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M140 Diode

CurtisOliver

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I have three questions to ask please.
1.Is the new 470nm blue, better looking than the 445nm one?
2. Is the 470nm 's diode more robust than the 445's?
3. There is a possibility to choose between one 7W 445nm and one 5W 470nm.Which you think is more sensible purchase?
1) Well that's up to personal preference. 445: |||||||||||| 470: ||||||||||||
445nm is deep blue/indigo while 470nm is blue/light blue.

2) This is highly dependent on the diode so can't say unless comparing two specific diodes. But it should be noted that NUBM07's need to driven at high current to meet and exceed 470nm as they are typically 465nm. Current and temperature can shift a diodes central wavelength but this involves pushing them hard. NUBM07's have a wavelength range of 462-473nm. Also NDB7675's have been known to hit as high as 476nm but it is not recommended to push them that far. Their normal range is 456-469nm with most at 462nm.

3) Again this is your personal preference. The 450nm NUBM44 is a scary laser to own, and the NUBM07 is a beautiful and high power also. Are you after a power burner or a strong blue beam?
 

CurtisOliver

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Thanks Peter. :) At 5W, 470nm is definitely doable and within a sensible range. I really should compare my NUBM07 one day to my 473nm DPSS and see how far off it is.
 

GSS

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It's funny you put some great info in your signature there;s no more room for your laser's signature of yours:giggle:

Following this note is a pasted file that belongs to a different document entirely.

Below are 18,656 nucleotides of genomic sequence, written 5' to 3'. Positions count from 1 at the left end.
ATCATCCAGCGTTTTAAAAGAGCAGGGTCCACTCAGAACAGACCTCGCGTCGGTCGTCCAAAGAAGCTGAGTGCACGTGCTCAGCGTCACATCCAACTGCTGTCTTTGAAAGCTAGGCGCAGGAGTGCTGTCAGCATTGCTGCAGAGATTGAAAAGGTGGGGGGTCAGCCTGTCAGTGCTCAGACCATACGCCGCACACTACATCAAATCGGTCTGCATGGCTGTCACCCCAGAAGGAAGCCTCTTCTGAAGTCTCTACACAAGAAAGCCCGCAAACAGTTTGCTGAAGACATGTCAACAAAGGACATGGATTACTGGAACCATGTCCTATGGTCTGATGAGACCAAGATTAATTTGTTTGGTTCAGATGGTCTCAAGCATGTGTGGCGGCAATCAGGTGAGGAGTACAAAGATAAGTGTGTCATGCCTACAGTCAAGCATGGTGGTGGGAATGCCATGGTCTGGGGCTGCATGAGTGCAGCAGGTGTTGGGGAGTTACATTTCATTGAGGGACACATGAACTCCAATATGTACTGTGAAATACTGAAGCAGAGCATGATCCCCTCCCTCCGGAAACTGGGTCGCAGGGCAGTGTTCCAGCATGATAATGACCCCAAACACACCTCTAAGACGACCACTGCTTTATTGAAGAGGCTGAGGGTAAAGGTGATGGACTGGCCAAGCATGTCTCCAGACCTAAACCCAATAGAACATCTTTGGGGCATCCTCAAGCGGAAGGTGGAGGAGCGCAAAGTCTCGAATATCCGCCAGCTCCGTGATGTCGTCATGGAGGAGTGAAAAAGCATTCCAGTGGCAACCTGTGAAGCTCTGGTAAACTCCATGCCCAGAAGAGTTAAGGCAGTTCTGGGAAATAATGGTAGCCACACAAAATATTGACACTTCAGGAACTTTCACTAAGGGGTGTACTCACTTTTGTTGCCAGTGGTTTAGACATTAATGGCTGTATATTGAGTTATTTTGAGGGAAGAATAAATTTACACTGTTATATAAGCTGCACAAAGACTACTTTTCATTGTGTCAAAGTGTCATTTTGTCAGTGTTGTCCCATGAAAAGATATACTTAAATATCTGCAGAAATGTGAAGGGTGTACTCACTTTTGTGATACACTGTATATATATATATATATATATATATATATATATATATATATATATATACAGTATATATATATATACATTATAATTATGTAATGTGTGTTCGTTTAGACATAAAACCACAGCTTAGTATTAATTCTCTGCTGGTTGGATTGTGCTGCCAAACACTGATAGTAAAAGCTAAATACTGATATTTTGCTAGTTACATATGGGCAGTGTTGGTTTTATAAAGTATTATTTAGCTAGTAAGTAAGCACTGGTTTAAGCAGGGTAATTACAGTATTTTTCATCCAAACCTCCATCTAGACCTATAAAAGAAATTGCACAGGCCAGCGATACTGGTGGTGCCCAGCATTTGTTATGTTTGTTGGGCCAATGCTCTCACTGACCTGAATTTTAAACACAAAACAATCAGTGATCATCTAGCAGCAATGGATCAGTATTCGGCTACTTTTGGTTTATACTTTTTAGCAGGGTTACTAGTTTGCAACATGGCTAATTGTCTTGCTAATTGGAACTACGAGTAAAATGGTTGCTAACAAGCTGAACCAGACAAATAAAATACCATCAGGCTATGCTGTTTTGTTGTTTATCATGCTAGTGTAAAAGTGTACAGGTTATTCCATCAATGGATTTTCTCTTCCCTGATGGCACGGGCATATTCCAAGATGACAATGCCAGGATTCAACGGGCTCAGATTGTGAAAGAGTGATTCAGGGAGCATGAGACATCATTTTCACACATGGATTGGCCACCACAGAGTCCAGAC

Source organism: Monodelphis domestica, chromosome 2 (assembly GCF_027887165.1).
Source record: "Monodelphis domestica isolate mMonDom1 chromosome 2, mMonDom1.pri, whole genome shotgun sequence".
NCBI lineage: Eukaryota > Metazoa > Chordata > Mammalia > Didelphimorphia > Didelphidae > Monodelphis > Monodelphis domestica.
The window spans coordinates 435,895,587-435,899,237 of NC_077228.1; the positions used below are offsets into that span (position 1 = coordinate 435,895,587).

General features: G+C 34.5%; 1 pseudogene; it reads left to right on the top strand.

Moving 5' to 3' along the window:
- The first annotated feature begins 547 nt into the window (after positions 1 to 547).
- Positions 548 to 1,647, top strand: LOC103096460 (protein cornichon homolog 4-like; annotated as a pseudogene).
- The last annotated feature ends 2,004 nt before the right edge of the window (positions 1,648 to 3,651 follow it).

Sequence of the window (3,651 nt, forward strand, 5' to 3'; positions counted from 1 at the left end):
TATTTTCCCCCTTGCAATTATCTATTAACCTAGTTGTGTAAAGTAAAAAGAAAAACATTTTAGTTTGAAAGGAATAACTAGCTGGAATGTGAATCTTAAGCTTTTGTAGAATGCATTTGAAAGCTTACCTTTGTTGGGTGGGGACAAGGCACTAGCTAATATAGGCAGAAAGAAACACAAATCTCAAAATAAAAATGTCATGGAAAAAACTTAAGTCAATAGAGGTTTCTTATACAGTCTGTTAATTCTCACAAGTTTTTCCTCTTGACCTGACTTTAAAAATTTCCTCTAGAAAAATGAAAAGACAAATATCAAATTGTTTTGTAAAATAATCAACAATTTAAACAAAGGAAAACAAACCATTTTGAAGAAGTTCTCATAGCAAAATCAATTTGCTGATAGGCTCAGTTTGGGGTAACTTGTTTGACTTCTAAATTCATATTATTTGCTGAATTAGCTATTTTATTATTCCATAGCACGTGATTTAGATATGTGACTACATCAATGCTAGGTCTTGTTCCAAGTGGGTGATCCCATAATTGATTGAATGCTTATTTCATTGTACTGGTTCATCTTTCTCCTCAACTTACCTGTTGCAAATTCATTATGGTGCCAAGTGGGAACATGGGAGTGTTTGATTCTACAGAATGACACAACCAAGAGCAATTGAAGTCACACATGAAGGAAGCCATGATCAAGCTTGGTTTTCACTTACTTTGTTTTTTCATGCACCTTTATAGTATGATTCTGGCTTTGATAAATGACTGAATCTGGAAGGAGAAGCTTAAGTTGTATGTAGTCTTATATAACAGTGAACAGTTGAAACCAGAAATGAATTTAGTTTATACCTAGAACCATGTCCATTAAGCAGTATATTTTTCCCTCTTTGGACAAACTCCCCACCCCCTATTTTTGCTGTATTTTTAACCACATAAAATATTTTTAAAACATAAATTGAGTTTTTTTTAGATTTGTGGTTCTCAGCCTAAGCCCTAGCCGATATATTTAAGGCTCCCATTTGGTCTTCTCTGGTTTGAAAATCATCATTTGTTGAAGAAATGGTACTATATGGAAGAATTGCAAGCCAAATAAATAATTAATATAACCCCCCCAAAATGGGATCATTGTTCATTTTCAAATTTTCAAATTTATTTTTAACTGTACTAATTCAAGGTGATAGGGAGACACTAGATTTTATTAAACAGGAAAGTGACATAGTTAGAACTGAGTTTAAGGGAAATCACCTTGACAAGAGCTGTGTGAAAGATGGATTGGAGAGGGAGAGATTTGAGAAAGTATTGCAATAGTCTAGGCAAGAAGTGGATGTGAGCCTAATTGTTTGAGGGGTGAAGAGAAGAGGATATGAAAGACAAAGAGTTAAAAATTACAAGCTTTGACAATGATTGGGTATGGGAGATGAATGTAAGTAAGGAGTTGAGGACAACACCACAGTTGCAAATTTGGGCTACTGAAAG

473nm to 476nm just seems the prettiest beam color to me by far.
 

CurtisOliver

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That graph is nearly my entire laser collection. Every dot is one laser. But if you have more than one of the same wavelength and power then it shows up as one. This mainly applies to the multiple red keychain type lasers I have. :p That spectrum is the easiest way of seeing what I have.

That part (473-476nm) of the spectrum is very nice. To be honest any wavelength beyond 460nm is really nice to look at in its own right. You start to lose that violet tinge and then the spectrum accelerates towards cyan.
 
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paul1598419

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It should also be noted that 465nm is more visible mW for mW than 445nm. But, a decanned 445nm laser diode has been shown to have a short lifespan when compared to an intact diode.
 

CurtisOliver

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Yes indeed 465nm is brighter, both in daylight and in nighttime conditions.
 

Theodore41

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1) Well that's up to personal preference. 445: |||||||||||| 470: ||||||||||||
445nm is deep blue/indigo while 470nm is blue/light blue.

2) This is highly dependent on the diode so can't say unless comparing two specific diodes. But it should be noted that NUBM07's need to driven at high current to meet and exceed 470nm as they are typically 465nm. Current and temperature can shift a diodes central wavelength but this involves pushing them hard. NUBM07's have a wavelength range of 462-473nm. Also NDB7675's have been known to hit as high as 476nm but it is not recommended to push them that far. Their normal range is 456-469nm with most at 462nm.

3) Again this is your personal preference. The 450nm NUBM44 is a scary laser to own, and the NUBM07 is a beautiful and high power also. Are you after a power burner or a strong blue beam?
Thank you very much for your response.
As for the divergence which is bigger?I have already a 3X BE to use with the laser which I decide to buy,ie either the 445 or the 470nm.(I think that I will go for the 470nm).
 

CurtisOliver

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You're welcome. The NUBM07 has better divergence than the NUBM44. Can't remember the exact specs but the the 450nm M44 has a large divergence. This also depends on what lens you use.
 

hakzaw1

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when asked where to find/learn --99% of the time we say..make our search function your new best friend..